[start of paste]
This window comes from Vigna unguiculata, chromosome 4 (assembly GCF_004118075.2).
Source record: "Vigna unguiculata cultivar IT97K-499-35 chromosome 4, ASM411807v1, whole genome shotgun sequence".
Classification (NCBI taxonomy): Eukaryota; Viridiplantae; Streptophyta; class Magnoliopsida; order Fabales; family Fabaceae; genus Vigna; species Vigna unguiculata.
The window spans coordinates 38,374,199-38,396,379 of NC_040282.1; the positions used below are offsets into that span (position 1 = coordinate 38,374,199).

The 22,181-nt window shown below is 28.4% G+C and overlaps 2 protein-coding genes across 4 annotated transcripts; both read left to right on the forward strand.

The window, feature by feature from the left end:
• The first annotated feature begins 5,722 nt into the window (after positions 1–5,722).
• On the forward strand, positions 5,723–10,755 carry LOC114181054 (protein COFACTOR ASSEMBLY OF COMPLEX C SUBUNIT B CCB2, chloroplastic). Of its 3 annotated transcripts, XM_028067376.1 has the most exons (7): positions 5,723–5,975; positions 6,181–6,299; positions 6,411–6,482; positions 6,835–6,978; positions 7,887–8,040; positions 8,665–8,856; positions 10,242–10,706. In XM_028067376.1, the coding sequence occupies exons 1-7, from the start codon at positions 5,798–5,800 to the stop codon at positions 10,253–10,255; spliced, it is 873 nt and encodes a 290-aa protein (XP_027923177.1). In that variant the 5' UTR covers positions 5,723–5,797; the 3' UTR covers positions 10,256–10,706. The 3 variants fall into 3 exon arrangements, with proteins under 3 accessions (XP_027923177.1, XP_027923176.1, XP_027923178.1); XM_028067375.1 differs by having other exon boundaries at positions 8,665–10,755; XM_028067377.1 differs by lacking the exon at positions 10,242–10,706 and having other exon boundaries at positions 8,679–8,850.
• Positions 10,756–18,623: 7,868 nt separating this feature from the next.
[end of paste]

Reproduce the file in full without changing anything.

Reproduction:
This window comes from Vigna unguiculata, chromosome 4 (assembly GCF_004118075.2).
Source record: "Vigna unguiculata cultivar IT97K-499-35 chromosome 4, ASM411807v1, whole genome shotgun sequence".
Classification (NCBI taxonomy): Eukaryota; Viridiplantae; Streptophyta; class Magnoliopsida; order Fabales; family Fabaceae; genus Vigna; species Vigna unguiculata.
The window spans coordinates 38,374,199-38,396,379 of NC_040282.1; the positions used below are offsets into that span (position 1 = coordinate 38,374,199).

The 22,181-nt window shown below is 28.4% G+C and overlaps 2 protein-coding genes across 4 annotated transcripts; both read left to right on the forward strand.

The window, feature by feature from the left end:
• The first annotated feature begins 5,722 nt into the window (after positions 1–5,722).
• On the forward strand, positions 5,723–10,755 carry LOC114181054 (protein COFACTOR ASSEMBLY OF COMPLEX C SUBUNIT B CCB2, chloroplastic). Of its 3 annotated transcripts, XM_028067376.1 has the most exons (7): positions 5,723–5,975; positions 6,181–6,299; positions 6,411–6,482; positions 6,835–6,978; positions 7,887–8,040; positions 8,665–8,856; positions 10,242–10,706. In XM_028067376.1, the coding sequence occupies exons 1-7, from the start codon at positions 5,798–5,800 to the stop codon at positions 10,253–10,255; spliced, it is 873 nt and encodes a 290-aa protein (XP_027923177.1). In that variant the 5' UTR covers positions 5,723–5,797; the 3' UTR covers positions 10,256–10,706. The 3 variants fall into 3 exon arrangements, with proteins under 3 accessions (XP_027923177.1, XP_027923176.1, XP_027923178.1); XM_028067375.1 differs by having other exon boundaries at positions 8,665–10,755; XM_028067377.1 differs by lacking the exon at positions 10,242–10,706 and having other exon boundaries at positions 8,679–8,850.
• Positions 10,756–18,623: 7,868 nt separating this feature from the next.